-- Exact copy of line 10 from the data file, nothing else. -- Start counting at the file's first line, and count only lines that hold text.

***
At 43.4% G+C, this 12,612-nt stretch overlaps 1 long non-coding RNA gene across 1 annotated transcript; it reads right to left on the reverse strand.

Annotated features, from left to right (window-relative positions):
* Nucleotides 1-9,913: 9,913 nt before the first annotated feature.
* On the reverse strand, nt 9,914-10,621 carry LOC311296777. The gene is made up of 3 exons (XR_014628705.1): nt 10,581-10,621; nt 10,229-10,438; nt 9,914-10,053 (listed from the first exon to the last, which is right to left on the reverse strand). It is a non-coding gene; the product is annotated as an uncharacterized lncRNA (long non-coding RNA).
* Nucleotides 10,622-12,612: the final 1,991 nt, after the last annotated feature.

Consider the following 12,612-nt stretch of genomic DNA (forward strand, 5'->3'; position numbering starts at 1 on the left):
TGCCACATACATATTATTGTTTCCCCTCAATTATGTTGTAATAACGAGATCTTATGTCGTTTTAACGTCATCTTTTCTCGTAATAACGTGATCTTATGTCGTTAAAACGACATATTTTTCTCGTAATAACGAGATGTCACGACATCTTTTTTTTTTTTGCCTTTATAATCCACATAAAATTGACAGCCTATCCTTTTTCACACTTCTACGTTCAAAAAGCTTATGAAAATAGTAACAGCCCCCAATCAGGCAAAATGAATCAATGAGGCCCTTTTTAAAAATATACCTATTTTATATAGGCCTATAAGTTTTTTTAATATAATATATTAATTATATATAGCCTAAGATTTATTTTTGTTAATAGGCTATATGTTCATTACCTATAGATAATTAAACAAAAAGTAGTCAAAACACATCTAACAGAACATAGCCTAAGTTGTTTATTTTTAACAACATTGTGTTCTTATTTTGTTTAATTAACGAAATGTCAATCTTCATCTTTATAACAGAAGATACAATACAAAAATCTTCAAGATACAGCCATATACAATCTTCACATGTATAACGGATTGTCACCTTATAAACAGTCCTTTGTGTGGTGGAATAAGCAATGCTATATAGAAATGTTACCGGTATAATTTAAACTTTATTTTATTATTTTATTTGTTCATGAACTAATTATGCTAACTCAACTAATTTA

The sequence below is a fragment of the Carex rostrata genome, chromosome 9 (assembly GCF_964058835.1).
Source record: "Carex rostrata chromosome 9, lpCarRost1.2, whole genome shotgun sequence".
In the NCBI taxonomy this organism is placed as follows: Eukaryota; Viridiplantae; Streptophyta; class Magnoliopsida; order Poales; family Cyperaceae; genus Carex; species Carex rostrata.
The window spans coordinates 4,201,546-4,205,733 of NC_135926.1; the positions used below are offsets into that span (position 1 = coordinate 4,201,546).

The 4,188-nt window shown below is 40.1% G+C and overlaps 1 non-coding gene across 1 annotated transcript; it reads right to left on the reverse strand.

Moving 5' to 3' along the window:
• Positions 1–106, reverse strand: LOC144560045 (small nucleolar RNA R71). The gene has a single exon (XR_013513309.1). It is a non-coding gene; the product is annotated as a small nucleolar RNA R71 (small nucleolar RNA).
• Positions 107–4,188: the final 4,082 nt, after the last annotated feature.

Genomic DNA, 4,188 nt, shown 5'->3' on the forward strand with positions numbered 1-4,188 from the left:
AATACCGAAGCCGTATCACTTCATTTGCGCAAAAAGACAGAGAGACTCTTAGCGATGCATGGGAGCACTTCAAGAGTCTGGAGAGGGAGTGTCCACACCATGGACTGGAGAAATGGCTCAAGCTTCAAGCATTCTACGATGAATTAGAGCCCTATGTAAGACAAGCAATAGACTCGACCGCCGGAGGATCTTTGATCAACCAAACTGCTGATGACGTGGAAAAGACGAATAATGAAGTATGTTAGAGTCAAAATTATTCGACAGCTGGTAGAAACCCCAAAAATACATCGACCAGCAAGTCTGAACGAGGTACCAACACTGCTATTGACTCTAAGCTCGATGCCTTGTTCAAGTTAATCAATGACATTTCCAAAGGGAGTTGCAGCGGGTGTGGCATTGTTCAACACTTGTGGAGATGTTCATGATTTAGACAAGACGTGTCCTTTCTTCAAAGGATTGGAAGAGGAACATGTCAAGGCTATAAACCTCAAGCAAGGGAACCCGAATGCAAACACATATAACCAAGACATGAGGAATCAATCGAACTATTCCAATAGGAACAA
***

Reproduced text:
In the NCBI taxonomy this organism is placed as follows: Eukaryota; Viridiplantae; Streptophyta; class Magnoliopsida; order Poales; family Cyperaceae; genus Carex; species Carex rostrata.